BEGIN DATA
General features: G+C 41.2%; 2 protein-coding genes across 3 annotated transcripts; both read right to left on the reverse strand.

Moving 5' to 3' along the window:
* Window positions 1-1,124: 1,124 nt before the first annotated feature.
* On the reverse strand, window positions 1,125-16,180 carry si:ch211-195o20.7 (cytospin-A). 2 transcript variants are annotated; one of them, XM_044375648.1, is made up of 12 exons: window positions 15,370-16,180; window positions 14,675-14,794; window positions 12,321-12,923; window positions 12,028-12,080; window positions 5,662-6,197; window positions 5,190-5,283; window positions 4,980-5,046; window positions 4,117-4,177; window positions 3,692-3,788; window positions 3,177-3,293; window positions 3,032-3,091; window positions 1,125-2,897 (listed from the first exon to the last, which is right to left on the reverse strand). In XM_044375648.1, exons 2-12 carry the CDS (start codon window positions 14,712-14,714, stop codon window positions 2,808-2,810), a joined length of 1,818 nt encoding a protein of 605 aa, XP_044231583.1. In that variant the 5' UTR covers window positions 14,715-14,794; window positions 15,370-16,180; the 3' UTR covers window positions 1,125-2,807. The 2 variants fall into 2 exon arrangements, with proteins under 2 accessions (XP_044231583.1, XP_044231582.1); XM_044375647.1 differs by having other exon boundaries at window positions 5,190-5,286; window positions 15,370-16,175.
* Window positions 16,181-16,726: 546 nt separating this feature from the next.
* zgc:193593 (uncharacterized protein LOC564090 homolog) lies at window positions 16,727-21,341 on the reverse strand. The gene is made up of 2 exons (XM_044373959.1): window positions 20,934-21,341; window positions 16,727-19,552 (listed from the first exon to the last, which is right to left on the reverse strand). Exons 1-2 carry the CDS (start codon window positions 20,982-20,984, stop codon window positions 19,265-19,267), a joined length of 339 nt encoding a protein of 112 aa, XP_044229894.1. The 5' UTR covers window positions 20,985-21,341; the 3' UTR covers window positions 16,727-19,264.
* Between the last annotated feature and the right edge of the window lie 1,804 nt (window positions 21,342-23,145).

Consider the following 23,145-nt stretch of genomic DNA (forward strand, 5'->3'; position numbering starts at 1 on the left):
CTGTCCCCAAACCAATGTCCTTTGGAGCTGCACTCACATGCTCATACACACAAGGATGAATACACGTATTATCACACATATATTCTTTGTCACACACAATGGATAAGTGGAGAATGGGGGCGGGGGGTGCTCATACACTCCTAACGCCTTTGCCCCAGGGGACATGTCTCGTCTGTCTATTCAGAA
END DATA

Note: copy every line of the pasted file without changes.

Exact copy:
General features: G+C 41.2%; 2 protein-coding genes across 3 annotated transcripts; both read right to left on the reverse strand.

Moving 5' to 3' along the window:
* Window positions 1-1,124: 1,124 nt before the first annotated feature.
* On the reverse strand, window positions 1,125-16,180 carry si:ch211-195o20.7 (cytospin-A). 2 transcript variants are annotated; one of them, XM_044375648.1, is made up of 12 exons: window positions 15,370-16,180; window positions 14,675-14,794; window positions 12,321-12,923; window positions 12,028-12,080; window positions 5,662-6,197; window positions 5,190-5,283; window positions 4,980-5,046; window positions 4,117-4,177; window positions 3,692-3,788; window positions 3,177-3,293; window positions 3,032-3,091; window positions 1,125-2,897 (listed from the first exon to the last, which is right to left on the reverse strand). In XM_044375648.1, exons 2-12 carry the CDS (start codon window positions 14,712-14,714, stop codon window positions 2,808-2,810), a joined length of 1,818 nt encoding a protein of 605 aa, XP_044231583.1. In that variant the 5' UTR covers window positions 14,715-14,794; window positions 15,370-16,180; the 3' UTR covers window positions 1,125-2,807. The 2 variants fall into 2 exon arrangements, with proteins under 2 accessions (XP_044231583.1, XP_044231582.1); XM_044375647.1 differs by having other exon boundaries at window positions 5,190-5,286; window positions 15,370-16,175.
* Window positions 16,181-16,726: 546 nt separating this feature from the next.
* zgc:193593 (uncharacterized protein LOC564090 homolog) lies at window positions 16,727-21,341 on the reverse strand. The gene is made up of 2 exons (XM_044373959.1): window positions 20,934-21,341; window positions 16,727-19,552 (listed from the first exon to the last, which is right to left on the reverse strand). Exons 1-2 carry the CDS (start codon window positions 20,982-20,984, stop codon window positions 19,265-19,267), a joined length of 339 nt encoding a protein of 112 aa, XP_044229894.1. The 5' UTR covers window positions 20,985-21,341; the 3' UTR covers window positions 16,727-19,264.
* Between the last annotated feature and the right edge of the window lie 1,804 nt (window positions 21,342-23,145).

Consider the following 23,145-nt stretch of genomic DNA (forward strand, 5'->3'; position numbering starts at 1 on the left):
CTGTCCCCAAACCAATGTCCTTTGGAGCTGCACTCACATGCTCATACACACAAGGATGAATACACGTATTATCACACATATATTCTTTGTCACACACAATGGATAAGTGGAGAATGGGGGCGGGGGGTGCTCATACACTCCTAACGCCTTTGCCCCAGGGGACATGTCTCGTCTGTCTATTCAGAA